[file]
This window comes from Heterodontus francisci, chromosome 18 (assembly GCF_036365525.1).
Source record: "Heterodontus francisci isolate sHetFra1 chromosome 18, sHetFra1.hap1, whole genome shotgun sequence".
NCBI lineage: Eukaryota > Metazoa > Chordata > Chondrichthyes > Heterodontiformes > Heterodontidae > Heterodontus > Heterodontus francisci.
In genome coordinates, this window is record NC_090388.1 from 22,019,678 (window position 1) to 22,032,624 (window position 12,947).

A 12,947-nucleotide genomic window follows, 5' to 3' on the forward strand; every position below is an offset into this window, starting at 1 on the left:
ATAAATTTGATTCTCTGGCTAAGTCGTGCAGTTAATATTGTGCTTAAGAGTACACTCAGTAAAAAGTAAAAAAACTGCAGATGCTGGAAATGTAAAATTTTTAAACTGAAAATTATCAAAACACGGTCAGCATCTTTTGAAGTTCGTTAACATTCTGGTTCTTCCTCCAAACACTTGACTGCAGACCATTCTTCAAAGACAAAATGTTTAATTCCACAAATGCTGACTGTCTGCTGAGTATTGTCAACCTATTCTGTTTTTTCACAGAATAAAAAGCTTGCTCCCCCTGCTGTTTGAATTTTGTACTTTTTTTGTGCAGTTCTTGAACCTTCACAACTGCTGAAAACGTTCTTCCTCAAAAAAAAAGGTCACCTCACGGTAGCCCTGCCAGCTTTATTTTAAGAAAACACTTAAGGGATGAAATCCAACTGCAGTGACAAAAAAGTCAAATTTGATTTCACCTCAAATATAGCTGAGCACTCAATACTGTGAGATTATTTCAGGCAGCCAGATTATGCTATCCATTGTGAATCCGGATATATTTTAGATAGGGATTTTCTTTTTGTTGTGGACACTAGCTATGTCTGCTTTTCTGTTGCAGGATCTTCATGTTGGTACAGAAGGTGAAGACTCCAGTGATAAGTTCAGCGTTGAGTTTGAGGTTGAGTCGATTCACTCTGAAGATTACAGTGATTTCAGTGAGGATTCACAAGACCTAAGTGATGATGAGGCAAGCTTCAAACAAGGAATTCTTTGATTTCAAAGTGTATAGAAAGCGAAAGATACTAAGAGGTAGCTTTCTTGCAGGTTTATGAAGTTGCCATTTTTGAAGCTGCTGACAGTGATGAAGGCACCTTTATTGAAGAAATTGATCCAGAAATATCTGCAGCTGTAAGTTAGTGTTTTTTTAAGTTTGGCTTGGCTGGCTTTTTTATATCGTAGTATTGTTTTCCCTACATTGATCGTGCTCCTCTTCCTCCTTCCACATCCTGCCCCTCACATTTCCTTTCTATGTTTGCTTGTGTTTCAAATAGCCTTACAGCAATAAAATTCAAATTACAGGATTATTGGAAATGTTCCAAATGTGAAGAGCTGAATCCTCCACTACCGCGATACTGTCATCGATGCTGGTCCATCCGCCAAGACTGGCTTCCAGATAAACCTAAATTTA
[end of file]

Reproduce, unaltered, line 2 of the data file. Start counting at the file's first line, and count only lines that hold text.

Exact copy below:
Source record: "Heterodontus francisci isolate sHetFra1 chromosome 18, sHetFra1.hap1, whole genome shotgun sequence".